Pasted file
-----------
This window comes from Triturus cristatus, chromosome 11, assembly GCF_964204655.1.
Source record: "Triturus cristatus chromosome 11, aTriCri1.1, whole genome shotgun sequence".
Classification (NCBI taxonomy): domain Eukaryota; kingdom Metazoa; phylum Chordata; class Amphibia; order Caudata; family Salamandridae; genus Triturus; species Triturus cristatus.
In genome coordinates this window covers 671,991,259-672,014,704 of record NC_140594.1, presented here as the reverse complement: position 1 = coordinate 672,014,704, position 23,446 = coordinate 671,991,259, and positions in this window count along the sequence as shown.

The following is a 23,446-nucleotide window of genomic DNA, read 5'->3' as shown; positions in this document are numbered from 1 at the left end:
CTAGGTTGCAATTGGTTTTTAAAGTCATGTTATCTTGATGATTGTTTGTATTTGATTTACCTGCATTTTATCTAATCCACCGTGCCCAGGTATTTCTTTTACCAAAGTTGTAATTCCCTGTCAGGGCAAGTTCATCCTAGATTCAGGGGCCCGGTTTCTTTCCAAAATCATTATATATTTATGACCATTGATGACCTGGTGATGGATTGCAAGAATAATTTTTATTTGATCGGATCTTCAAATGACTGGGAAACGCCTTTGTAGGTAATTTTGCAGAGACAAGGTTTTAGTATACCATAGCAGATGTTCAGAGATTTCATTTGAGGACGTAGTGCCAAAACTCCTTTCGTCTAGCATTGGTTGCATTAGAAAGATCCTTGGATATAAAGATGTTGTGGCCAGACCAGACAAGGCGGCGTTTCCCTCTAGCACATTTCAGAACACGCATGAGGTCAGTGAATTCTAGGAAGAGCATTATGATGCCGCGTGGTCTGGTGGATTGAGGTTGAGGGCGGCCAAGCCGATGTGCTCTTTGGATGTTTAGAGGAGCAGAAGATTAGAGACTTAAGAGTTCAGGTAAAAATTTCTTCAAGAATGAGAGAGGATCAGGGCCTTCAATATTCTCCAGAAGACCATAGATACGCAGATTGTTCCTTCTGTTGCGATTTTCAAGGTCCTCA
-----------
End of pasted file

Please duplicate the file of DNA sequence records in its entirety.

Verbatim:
This window comes from Triturus cristatus, chromosome 11, assembly GCF_964204655.1.
Source record: "Triturus cristatus chromosome 11, aTriCri1.1, whole genome shotgun sequence".
Classification (NCBI taxonomy): domain Eukaryota; kingdom Metazoa; phylum Chordata; class Amphibia; order Caudata; family Salamandridae; genus Triturus; species Triturus cristatus.
In genome coordinates this window covers 671,991,259-672,014,704 of record NC_140594.1, presented here as the reverse complement: position 1 = coordinate 672,014,704, position 23,446 = coordinate 671,991,259, and positions in this window count along the sequence as shown.

The following is a 23,446-nucleotide window of genomic DNA, read 5'->3' as shown; positions in this document are numbered from 1 at the left end:
CTAGGTTGCAATTGGTTTTTAAAGTCATGTTATCTTGATGATTGTTTGTATTTGATTTACCTGCATTTTATCTAATCCACCGTGCCCAGGTATTTCTTTTACCAAAGTTGTAATTCCCTGTCAGGGCAAGTTCATCCTAGATTCAGGGGCCCGGTTTCTTTCCAAAATCATTATATATTTATGACCATTGATGACCTGGTGATGGATTGCAAGAATAATTTTTATTTGATCGGATCTTCAAATGACTGGGAAACGCCTTTGTAGGTAATTTTGCAGAGACAAGGTTTTAGTATACCATAGCAGATGTTCAGAGATTTCATTTGAGGACGTAGTGCCAAAACTCCTTTCGTCTAGCATTGGTTGCATTAGAAAGATCCTTGGATATAAAGATGTTGTGGCCAGACCAGACAAGGCGGCGTTTCCCTCTAGCACATTTCAGAACACGCATGAGGTCAGTGAATTCTAGGAAGAGCATTATGATGCCGCGTGGTCTGGTGGATTGAGGTTGAGGGCGGCCAAGCCGATGTGCTCTTTGGATGTTTAGAGGAGCAGAAGATTAGAGACTTAAGAGTTCAGGTAAAAATTTCTTCAAGAATGAGAGAGGATCAGGGCCTTCAATATTCTCCAGAAGACCATAGATACGCAGATTGTTCCTTCTGTTGCGATTTTCAAGGTCCTCA